A cohort of HIV infected women in Washington, D.C. which maintains data on 276 women since 1987 did a retrospective review looking at the cause of death and associated illnesses in 48 women. The list of the causes of each were multisystem failure in 32.5%: disseminated MAC in 44%, wasting in 37%, CMV retinitis 28%, Central Nervous System event in 23%, a respiratory event in 21%, malignancy in 16%, encephalitis in 14%, atypical mycobacterial (non-MAI) in 12%, TB-meningitis in 7%, & sepsis in 5%. The *mean CD4 count at death was 26. The primary cause of death was multisystem failure. Common organisms present at death were MAC and CMV (13).


Observational

The Community Based Clinical Trial Network's Observational Data Base enrolled 4080 persons and looked at opportunistic infections in HIV disease. Cryptococcal infection (fungus) was the OI found in this particular study to be significantly higher in women at 20%, compared to men at 8% (14). Another study done by Georgetown University Hospital presented data that PCP was the most common AIDS defining event for women as well as men (15). In one study which looked at the gender differences in HIV related cyto-megalovirus, women were found to be at risk, yet significantly lower risk than men, for invasive CMV disease (16).

Little information on response to therapy is available. One study on CMV showed women with CMV retinitis treated with ganciclovir did not survive as long as men. However, no difference was seen when foscarnet was used (17).


Response to Therapy

Women's response to drug therapies an area where the least amount of information is available. Too few women are enrolled in most clinical trials to be able to tell if there are important differences.

A retrospective study looking at ACTG enrollment showed women accounted for 24% (1106/4635) of adult study entrants compared to 14% in '91 and 6.7% in '86-'90 (18). Hypothetically, in a large clinical trial greater than 15% of the enrolled participants must be women in order to detect clinically significant gender differences in toxicities and response to therapy (19).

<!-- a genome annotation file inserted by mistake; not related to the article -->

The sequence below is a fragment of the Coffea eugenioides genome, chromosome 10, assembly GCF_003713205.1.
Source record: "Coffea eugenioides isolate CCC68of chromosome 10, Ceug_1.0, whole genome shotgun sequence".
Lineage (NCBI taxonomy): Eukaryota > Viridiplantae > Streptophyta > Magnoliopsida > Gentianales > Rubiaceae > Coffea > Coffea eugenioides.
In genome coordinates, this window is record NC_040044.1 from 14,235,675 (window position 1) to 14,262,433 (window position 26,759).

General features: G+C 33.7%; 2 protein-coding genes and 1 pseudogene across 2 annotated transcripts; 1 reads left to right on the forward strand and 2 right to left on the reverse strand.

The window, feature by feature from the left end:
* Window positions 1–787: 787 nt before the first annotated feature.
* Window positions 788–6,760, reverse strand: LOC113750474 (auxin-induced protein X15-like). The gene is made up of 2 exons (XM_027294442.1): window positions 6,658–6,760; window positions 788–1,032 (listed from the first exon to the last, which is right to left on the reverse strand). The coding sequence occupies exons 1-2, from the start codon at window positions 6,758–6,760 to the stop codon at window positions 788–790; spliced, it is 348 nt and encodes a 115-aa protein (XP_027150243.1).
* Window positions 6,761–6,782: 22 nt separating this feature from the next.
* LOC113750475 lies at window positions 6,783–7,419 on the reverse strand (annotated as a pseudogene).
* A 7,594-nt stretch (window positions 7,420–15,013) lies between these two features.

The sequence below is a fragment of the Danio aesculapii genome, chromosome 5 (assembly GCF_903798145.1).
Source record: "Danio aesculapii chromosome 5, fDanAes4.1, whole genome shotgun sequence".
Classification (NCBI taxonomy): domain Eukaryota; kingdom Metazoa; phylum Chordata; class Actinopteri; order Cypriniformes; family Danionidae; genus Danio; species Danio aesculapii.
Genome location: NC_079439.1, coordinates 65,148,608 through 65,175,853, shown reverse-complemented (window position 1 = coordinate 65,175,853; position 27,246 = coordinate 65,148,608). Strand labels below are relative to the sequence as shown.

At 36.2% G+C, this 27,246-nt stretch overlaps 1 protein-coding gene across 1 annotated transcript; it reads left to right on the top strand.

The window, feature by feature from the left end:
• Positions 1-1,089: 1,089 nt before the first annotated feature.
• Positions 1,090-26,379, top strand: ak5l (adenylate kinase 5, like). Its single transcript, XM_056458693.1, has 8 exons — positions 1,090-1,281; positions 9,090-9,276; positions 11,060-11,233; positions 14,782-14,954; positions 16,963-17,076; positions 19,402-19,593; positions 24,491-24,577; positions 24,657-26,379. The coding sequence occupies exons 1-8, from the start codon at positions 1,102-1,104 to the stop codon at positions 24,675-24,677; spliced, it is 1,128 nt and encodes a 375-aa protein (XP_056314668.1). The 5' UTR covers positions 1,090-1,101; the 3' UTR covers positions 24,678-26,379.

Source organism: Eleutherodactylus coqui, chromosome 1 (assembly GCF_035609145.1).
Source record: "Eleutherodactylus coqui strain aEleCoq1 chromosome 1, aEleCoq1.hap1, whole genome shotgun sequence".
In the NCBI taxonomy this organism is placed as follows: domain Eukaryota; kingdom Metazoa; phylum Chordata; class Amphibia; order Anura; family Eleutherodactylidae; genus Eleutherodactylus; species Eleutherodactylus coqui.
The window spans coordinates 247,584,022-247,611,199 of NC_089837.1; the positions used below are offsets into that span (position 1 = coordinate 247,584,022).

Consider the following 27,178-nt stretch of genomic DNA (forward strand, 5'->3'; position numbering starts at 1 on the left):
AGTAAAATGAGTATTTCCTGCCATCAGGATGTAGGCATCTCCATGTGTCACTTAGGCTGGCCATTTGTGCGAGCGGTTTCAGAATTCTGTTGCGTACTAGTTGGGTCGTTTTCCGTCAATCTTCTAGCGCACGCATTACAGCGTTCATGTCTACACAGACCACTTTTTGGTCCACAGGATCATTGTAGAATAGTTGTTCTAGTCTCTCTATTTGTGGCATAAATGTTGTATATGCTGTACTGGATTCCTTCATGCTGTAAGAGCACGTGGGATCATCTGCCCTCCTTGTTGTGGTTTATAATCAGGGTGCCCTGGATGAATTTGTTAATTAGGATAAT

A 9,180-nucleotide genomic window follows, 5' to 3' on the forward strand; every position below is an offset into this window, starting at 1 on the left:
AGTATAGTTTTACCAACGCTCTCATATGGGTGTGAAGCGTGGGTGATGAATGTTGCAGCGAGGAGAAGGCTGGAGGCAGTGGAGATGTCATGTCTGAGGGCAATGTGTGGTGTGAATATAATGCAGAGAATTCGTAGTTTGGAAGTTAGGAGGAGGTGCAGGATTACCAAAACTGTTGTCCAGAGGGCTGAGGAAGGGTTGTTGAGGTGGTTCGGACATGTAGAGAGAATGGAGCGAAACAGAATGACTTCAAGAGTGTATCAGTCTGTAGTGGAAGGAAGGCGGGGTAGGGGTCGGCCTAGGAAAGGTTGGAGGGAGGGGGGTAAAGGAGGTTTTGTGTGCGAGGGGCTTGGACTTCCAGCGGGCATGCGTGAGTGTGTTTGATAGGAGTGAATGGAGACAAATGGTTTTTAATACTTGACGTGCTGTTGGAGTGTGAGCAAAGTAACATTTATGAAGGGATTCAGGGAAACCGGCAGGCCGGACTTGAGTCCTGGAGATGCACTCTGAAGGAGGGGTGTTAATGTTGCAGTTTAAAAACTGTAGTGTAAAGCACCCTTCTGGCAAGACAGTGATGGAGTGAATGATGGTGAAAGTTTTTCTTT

The main reason to be concerned about differences is that on average women weigh less than men. For most drugs this will not make a difference. Potentially important gender differences in response to new therapies may not become evident before drugs are introduced into practice unless larger numbers of women can be enrolled in clinical trials.

Editorial note: The government funded research effort systematically excludes women by design; based mostly on inclusion and exclusion criteria. Statistically significant numbers of women will never be enrolled in these research projects unless we aggressively pressure them to drastically redesign this system to include women.

A *prospective study of gender differences in response to antiretroviral therapy showed that women appeared to dose reduce their antiretrovirals more frequently and report more symptoms. Men were more likely to have severe blood test abnormalities during follow-up (20). Another study showed that menstruation did not affect the levels of AZT in the blood streams of women in this trial (21).


Prevention